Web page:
Published July 10, 2011
An Education Department official said Sunday that the department is "concerned" about the wave of investigations and allegations regarding cheating on standardized tests in several school systems, but stressed that most schools are "doing the right thing."
The latest development is in Washington, D.C., where the Education Department's inspector general joined the city's investigation into possible cheating following a newspaper report claiming more than 100 city schools had unusually high rates of erasures on exams between 2008 and 2010. The Washington Post first reported on the federal involvement.
The news came after a yearlong investigation in Atlanta showed 178 educators were involved in a scandal in which they changed answers or helped students on tests used to meet federal benchmarks.
Education Department spokesman Justin Hamilton, while declining to comment specifically on the D.C. probe, said Sunday that it's important investigators get "to the bottom" of the cheating claims.
"People want to have confidence in that process," he told FoxNews.com. "It's clear that the real crime here is that these kids are being cheated out of the world-class education they deserve."
Still, Hamilton said the remaining investigations have to be allowed to run their course.
"We feel that a vast majority of schools and school districts across the country are doing the right thing," he said.
Education Secretary Arne Duncan had already warned state school officials across the country last month to shape up as cheating allegations were on the rise. In a letter first reported by The Baltimore Sun and confirmed by FoxNews.com, Duncan urged the officials to do "everything you can to ensure the integrity" of standardized tests.
"State and local officials share responsibility for defending against security breaches and threats to data quality," Duncan wrote. He urged them to review "assessment security" and improve that security if necessary. He suggested officials make "unannounced, on-site visits" when tests are being administered, among other changes.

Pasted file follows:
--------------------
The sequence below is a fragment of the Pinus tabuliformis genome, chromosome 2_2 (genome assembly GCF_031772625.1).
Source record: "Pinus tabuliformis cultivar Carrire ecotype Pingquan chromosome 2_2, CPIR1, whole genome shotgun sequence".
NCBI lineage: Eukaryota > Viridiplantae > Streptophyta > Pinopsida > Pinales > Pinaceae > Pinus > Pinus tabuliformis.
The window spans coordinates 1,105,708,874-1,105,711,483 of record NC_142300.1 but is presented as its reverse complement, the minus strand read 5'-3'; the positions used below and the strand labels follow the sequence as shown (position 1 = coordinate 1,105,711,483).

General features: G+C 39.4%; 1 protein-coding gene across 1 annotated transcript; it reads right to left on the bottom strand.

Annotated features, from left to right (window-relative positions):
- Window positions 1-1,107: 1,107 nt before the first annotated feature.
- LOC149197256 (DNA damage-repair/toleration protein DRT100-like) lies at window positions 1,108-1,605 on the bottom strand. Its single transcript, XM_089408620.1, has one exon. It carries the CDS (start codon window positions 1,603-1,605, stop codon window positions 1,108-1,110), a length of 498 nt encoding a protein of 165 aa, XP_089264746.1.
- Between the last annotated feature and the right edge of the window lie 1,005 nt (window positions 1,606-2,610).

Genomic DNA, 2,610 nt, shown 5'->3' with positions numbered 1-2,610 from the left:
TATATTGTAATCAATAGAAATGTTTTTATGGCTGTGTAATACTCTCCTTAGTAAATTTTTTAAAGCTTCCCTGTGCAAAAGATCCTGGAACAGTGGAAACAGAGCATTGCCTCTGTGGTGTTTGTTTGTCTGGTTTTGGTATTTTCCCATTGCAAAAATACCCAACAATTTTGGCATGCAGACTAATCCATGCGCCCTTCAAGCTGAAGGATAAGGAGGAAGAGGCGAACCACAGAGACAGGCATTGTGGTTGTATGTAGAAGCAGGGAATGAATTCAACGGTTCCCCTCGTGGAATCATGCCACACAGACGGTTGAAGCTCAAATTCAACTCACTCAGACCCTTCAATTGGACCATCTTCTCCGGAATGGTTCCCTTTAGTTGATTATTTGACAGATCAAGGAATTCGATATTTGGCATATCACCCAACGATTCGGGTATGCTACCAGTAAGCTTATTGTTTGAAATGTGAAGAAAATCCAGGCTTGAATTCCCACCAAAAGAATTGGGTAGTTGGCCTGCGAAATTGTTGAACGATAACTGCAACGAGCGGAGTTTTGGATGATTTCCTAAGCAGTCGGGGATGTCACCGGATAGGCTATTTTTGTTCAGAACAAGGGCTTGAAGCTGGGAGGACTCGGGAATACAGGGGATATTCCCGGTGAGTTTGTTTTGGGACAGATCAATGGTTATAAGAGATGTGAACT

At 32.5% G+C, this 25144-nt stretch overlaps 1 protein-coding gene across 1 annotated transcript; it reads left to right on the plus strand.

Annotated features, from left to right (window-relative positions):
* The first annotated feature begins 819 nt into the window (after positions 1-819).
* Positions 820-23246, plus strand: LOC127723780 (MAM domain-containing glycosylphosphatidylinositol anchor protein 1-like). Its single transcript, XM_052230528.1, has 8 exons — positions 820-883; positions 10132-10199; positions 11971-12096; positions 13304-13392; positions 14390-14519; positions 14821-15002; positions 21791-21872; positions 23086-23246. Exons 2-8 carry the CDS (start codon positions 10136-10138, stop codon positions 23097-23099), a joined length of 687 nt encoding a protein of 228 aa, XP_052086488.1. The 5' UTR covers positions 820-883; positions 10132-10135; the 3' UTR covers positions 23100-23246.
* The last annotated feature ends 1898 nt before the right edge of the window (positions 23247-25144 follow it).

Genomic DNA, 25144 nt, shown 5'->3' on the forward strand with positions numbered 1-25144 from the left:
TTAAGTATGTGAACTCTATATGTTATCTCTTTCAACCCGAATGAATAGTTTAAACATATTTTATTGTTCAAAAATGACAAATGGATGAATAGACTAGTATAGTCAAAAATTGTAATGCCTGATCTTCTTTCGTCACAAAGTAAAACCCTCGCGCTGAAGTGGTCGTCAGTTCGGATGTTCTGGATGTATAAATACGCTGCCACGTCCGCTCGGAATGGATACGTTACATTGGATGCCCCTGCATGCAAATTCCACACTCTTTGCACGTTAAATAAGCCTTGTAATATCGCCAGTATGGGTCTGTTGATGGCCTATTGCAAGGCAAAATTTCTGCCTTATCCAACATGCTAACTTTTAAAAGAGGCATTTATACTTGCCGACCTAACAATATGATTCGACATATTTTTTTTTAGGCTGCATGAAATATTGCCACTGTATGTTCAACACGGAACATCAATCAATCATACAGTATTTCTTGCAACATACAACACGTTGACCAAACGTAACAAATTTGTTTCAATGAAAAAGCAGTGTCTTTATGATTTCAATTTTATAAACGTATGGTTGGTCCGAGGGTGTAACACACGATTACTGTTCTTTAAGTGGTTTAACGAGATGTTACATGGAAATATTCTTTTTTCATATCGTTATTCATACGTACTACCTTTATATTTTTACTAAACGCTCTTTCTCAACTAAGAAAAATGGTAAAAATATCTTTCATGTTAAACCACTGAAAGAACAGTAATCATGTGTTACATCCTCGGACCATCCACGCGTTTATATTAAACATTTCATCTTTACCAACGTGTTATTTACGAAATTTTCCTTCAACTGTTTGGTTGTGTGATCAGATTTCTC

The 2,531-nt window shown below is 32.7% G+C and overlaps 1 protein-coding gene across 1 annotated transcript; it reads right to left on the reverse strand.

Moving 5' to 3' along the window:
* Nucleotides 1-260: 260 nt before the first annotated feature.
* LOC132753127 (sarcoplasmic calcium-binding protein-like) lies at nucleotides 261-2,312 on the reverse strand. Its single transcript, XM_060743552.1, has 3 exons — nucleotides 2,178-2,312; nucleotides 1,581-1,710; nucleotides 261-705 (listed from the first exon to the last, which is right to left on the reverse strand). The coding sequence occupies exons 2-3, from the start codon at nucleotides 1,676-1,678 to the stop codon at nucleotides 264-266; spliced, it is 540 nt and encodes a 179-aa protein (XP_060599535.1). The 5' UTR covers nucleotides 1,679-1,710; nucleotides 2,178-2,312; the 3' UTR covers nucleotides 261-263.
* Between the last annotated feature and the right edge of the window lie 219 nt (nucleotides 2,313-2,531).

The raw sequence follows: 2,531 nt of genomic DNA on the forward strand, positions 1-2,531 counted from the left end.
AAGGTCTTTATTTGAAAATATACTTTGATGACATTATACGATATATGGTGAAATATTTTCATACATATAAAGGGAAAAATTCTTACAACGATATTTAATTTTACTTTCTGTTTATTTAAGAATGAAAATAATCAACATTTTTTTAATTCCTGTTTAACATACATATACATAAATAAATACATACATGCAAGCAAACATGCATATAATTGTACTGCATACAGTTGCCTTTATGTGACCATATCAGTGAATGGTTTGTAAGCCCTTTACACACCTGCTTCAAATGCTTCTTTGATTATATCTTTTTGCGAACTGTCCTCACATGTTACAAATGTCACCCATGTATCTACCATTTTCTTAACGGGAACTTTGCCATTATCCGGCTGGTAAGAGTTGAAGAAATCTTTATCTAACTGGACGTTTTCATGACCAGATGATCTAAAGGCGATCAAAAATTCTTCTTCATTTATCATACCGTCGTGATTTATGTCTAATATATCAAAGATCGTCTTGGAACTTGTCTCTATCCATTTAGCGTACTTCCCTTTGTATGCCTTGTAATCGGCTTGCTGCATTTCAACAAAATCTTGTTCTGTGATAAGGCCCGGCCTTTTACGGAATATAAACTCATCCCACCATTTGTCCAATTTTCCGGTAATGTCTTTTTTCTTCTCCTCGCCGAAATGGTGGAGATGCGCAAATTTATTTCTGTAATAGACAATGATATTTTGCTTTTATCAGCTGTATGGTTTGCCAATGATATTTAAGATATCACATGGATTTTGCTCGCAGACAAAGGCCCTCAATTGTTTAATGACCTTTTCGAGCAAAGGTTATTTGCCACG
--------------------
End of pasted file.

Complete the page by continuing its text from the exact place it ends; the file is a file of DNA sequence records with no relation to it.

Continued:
The letter came as Baltimore officials announced that two more elementary schools, in addition to one last year, had cheated on standardized tests.
The Georgia investigation was possibly the most extensive. It involved two former district attorneys with subpoena power, 2,100 interviews and up to 60 agents from the Georgia Bureau of Investigation. The probe found the former Atlanta schools superintendent knew about cheating allegations and may have tried to hide them. Investigators found a "culture of fear" in the school system that led to educators lying.
In Washington, Mayor Vincent Gray said he would ask that more city investigators be devoted to the probe after a reporter told him Friday only one was assigned.
"We continue to pay close attention to the integrity of the testing process," said Gray, who oversees the city schools. "We don't want questions raised about gains ... we want the gains to be the result of children who have learned."
In May, city officials said test results for three D.C. classrooms were invalidated because of proven cases of cheating. Wayne Ryan, a school official promoted after test scores at Noyes Education Campus rose dramatically while he was principal there, resigned in June after the school was flagged for high erasure rates.
Schools Chancellor Kaya Henderson said Friday that one teacher had been fired in the past year.
"Any place that we've had a confirmation for a testing impropriety, we have moved quickly to invalidate the scores and remove the teacher," she said.
FoxNews.com's Judson Berger and The Associated Press contributed to this report.